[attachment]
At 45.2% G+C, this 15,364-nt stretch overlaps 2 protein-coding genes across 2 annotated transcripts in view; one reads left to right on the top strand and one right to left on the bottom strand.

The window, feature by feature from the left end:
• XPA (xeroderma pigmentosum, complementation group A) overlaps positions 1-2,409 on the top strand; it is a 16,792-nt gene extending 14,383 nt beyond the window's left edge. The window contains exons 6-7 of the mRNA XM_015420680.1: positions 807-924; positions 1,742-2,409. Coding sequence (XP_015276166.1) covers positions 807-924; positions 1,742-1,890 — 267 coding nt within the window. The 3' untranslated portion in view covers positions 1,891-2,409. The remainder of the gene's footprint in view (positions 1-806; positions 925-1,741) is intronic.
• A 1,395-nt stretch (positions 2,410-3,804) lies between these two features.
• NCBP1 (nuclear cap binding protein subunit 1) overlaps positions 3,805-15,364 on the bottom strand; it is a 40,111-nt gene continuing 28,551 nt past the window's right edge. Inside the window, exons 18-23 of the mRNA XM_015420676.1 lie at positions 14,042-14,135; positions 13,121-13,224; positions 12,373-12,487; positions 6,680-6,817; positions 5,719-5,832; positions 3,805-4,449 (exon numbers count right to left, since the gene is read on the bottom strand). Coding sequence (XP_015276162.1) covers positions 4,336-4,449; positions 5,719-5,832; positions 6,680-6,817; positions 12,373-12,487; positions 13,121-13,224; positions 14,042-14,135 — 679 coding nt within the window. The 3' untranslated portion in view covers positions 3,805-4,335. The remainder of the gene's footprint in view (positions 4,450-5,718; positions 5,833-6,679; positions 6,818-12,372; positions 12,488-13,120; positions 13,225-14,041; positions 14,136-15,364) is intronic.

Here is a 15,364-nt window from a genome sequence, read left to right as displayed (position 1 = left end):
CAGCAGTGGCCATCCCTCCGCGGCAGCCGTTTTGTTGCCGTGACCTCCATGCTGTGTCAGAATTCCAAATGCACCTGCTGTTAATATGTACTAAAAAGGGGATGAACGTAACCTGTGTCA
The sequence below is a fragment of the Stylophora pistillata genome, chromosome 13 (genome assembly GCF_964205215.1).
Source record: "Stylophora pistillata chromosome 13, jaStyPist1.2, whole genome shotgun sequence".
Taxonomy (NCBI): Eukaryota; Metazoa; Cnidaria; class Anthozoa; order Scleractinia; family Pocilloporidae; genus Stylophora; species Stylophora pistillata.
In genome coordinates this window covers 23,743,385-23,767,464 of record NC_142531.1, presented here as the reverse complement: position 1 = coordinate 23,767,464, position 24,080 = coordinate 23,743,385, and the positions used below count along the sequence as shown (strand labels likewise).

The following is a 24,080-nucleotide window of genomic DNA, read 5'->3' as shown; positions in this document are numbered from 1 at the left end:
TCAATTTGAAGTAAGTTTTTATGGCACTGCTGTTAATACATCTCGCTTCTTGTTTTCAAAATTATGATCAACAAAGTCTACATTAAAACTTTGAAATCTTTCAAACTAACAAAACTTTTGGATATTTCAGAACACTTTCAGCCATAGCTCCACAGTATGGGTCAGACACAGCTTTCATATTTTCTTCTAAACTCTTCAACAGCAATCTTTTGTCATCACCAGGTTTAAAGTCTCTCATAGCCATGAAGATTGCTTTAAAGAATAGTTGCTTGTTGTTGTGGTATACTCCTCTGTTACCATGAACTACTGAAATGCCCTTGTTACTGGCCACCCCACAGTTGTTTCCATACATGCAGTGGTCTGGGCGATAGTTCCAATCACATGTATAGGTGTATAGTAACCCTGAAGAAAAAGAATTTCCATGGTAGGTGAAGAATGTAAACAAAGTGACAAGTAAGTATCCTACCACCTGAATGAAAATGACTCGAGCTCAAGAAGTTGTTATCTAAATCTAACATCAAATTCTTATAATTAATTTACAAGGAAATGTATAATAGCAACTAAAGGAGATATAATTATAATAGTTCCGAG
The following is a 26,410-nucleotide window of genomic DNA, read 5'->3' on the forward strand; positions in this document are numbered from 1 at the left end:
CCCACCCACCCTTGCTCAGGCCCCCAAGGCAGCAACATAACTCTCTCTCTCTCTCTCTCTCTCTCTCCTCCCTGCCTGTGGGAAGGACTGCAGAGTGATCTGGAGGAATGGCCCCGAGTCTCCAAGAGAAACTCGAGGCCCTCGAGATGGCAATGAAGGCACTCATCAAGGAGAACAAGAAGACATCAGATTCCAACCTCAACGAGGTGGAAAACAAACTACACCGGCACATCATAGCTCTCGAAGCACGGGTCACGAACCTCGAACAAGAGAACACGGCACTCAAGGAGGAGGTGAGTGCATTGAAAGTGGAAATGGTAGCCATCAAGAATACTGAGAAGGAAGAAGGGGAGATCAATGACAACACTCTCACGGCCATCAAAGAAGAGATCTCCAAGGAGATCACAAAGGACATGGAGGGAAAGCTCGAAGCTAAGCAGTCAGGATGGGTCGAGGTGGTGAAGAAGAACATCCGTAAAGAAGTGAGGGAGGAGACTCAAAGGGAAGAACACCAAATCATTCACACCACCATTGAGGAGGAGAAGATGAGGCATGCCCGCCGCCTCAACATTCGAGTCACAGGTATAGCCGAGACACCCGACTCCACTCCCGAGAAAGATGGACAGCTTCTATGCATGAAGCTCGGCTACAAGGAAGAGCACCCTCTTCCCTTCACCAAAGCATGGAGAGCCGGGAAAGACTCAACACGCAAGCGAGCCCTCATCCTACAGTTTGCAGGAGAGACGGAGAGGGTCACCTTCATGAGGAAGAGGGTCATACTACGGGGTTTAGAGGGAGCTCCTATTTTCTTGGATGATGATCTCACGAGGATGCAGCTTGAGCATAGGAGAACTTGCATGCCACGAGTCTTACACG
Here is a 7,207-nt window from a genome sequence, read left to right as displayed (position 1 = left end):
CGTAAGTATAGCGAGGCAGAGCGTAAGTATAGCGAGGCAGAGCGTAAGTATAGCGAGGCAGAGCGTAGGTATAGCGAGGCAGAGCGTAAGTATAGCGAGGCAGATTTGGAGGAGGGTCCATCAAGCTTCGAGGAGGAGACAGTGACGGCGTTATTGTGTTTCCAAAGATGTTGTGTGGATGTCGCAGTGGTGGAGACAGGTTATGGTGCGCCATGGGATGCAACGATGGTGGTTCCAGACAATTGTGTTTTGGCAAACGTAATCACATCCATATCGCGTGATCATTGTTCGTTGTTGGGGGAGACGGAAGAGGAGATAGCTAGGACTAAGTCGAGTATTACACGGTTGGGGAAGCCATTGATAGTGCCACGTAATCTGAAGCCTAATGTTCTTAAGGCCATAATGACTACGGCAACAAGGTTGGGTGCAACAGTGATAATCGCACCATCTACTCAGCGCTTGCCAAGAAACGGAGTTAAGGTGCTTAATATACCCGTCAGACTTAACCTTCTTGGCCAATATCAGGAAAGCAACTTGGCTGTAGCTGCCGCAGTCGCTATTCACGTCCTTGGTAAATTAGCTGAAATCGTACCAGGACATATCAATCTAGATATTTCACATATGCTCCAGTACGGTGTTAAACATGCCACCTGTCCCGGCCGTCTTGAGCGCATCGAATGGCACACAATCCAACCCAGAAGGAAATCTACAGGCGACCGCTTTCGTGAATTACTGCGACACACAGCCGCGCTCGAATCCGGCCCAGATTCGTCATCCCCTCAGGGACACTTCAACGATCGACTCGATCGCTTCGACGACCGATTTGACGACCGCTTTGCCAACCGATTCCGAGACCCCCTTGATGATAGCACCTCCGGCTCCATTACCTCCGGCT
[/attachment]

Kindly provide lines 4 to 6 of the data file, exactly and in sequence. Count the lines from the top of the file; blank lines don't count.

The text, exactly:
• A 1,395-nt stretch (positions 2,410-3,804) lies between these two features.
• NCBP1 (nuclear cap binding protein subunit 1) overlaps positions 3,805-15,364 on the bottom strand; it is a 40,111-nt gene continuing 28,551 nt past the window's right edge. Inside the window, exons 18-23 of the mRNA XM_015420676.1 lie at positions 14,042-14,135; positions 13,121-13,224; positions 12,373-12,487; positions 6,680-6,817; positions 5,719-5,832; positions 3,805-4,449 (exon numbers count right to left, since the gene is read on the bottom strand). Coding sequence (XP_015276162.1) covers positions 4,336-4,449; positions 5,719-5,832; positions 6,680-6,817; positions 12,373-12,487; positions 13,121-13,224; positions 14,042-14,135 — 679 coding nt within the window. The 3' untranslated portion in view covers positions 3,805-4,335. The remainder of the gene's footprint in view (positions 4,450-5,718; positions 5,833-6,679; positions 6,818-12,372; positions 12,488-13,120; positions 13,225-14,041; positions 14,136-15,364) is intronic.

Here is a 15,364-nt window from a genome sequence, read left to right as displayed (position 1 = left end):